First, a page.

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Charity web at 30

The World Wide Web is 30 today (11 March 2019). Five years ago I used the Wayback Machine to look at trends in charity website design, using British Red Cross as an example. Here is the post, now updated with lessons from 2019.

Is your charity website keeping up with the latest developments in design and functionality?

Starting out – 1998

British Red Cross website 1998

The British Red Cross homepage in 1998 shows that the web standard of logo in top-left was there from the start. The site was very basic, probably hand-coded in html and uploaded via FTP.

  • Brochure-ware content – dense homepage to be read like a book.
  • Email to make a donation.
  • ‘Click here’ links.
  • No images.
  • No search.
  • Approx 10 pages. Only one-level down.
  • Sponsored by Vauxhall.

Increased functionality – 2006

British Red Cross 2006

Fast-forward eight years and the 2006 homepage leads with an appeal. Fundraising and raising awareness is now most important. There is greater awareness of design. More thought about actions and audience.

  • Published using CMS.
  • Images but no coherent design.
  • Site-wide (top) and left-hand navigation.
  • Fundraising prominent – 6/12 ‘Quick Links’ are fundraising. Donate now tab.
  • Search button.
  • Functionality – ‘In my area’.
  • Accessible links.
  • No social media (Facebook launched in 2004, Twitter in 2006).

Integrated digital comms – 2014

British Red Cross website 2014

Another eight years and now the 2014 website still leads with an appeal using a single emotive image. The site is sophisticated offering many opportunities for interaction, transaction, discussion and commerce but also has a presence across many other digital platforms (YouTube, Facebook, Twitter, blog, Apps, games etc). It feels like digital is now being taken more seriously.

  • Multiple channels (links to six network channels at the bottom of the page).
  • Optimised for mobile / tablet.
  • Many opportunities for interaction.
  • Greater use of video, audio, photos, games to tell a story.
  • Donation button and quick PayPal option on homepage.
  • CMS powered, integration with CRM and other databases.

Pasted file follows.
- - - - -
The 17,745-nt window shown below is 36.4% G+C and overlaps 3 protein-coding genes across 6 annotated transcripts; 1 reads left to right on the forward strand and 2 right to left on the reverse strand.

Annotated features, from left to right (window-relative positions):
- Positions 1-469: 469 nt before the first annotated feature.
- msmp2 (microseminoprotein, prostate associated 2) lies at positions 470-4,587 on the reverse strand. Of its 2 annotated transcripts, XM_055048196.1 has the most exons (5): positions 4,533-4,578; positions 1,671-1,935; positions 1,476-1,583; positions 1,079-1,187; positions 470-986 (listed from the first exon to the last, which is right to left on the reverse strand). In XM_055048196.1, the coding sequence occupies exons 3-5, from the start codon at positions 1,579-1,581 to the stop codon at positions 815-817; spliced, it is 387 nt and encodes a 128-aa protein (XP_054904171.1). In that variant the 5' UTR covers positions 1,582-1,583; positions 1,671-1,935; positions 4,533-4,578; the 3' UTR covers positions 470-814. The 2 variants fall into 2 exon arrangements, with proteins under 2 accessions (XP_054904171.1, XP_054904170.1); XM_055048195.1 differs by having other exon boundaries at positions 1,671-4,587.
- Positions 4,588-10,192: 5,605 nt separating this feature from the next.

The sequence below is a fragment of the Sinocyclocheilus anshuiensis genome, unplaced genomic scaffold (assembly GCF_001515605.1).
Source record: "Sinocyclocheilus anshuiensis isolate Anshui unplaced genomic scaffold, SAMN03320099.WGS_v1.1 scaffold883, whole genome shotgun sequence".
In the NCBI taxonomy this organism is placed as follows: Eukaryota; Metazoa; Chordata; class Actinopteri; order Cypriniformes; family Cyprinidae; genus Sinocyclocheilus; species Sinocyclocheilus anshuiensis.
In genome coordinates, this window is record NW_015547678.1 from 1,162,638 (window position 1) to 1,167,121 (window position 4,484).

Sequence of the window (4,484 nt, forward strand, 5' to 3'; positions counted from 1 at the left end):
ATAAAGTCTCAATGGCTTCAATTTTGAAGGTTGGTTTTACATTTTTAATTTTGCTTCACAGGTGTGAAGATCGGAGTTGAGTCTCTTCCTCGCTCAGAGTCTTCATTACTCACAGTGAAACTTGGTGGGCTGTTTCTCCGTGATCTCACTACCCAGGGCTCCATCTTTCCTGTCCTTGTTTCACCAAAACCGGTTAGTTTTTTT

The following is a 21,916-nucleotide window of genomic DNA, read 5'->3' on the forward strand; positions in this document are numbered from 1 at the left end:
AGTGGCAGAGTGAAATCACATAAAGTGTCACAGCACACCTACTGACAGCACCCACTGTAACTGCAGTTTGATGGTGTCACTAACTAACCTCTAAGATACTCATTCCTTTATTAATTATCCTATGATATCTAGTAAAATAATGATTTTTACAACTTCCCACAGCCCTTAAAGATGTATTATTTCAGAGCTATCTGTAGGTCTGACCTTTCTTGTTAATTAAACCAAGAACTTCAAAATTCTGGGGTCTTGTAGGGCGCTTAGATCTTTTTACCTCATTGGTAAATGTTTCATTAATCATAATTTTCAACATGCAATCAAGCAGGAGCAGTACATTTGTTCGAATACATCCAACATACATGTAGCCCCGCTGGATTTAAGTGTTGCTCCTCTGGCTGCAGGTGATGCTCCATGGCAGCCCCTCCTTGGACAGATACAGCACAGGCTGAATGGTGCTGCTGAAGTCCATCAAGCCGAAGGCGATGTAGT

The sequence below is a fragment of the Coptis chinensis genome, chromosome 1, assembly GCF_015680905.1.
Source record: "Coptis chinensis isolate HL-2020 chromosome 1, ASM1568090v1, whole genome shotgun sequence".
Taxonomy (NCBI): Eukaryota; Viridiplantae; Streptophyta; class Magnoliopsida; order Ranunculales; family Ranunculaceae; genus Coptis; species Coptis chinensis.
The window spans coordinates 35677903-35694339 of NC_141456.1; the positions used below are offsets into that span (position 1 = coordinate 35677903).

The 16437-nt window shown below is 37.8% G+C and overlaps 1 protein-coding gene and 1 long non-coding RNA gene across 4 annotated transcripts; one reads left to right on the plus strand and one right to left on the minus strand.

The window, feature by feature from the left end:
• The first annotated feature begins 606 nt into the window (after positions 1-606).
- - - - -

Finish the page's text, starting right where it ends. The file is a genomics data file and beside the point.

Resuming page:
• Evolution of ‘in your area’ functionality.
  • Accessibility buttons.

Website in 2019

Red Cross homepage in 2019. 10s full-screen video

Now the 2019 homepage is all about clarity and impact. Previously the homepage would have had to work hard at promoting everything as most people would go to the homepage first. Now sites are so well indexed with people going direct to the pages they are looking for, so the homepage can be devoted to telling a story or running a campaign. The homepage can appeal to hearts and minds rather than acting as a directory.

The currently site uses a full-screen video for the current appeal. It shows 10 seconds of different views from Yemen to tell a story to drive donations.

Below the appeal, the page is segmented into sections with different types of links (UK appeals, get help in a crisis, support, first aid, how we help, shop). These use colour and photos to make it easy to use. This architecture is replicated in the top-level navigation which is now reduced to five options.

  • Images are more powerful, instantly telling a story. Video is centre-stage.
  • Simplified navigation (no more What we do, Where we work etc).
  • Language is shorter and has more impact. Links are 1-3 words. Appeal text is ‘Help give life-saving aid to families in desperate need’. In contrast with ‘Help us continue giving thousands of people vital aid in this desperate situation. Please give what you can today’ from 2014.
  • Donate button on top right-hand side.

Web design in 2019

I have been training people on writing for the web since 2003 – over half of the web’s life – and working on websites since 1996. Many of the old rules still apply (short sentences, headings, meaningful link text etc). But the way we consume information and content online in 2019 means that we now need to be even tighter with our words. Attention spans are shorter and screens are smaller. The language we use needs to be immediate, strong and clear. There is no room for wasteful words on the homepage or in navigation links.

Photographs and images now need to have more impact. They should use strong colours and instantly tell a story. Compare the images used in 2006 / 2014 with the images used now. They use close-ups and are not afraid of sharing an intimate moment, pain or emotion. They are beautiful and difficult to look at.

Homepages generally use a hero image (or in some cases video) which is shown at full-screen. This image has to work very hard to communicate everything you want in that key real estate location. Do you have images that are strong enough to do that? Take a look at the homepages of Crisis, NCT, Brathay Trust, and Bloodwise for examples. (See also Review and improve your use of images.)

Your digital strategy

You don’t need to be the size of British Red Cross to need a clear plan for how your website and wider digital platforms support the goals of your organisation. Technologies and design standards are changing all the time. Just today, Samaritans launched its new website which has a cool features such as a dynamic homepage which changes depending on the time of day.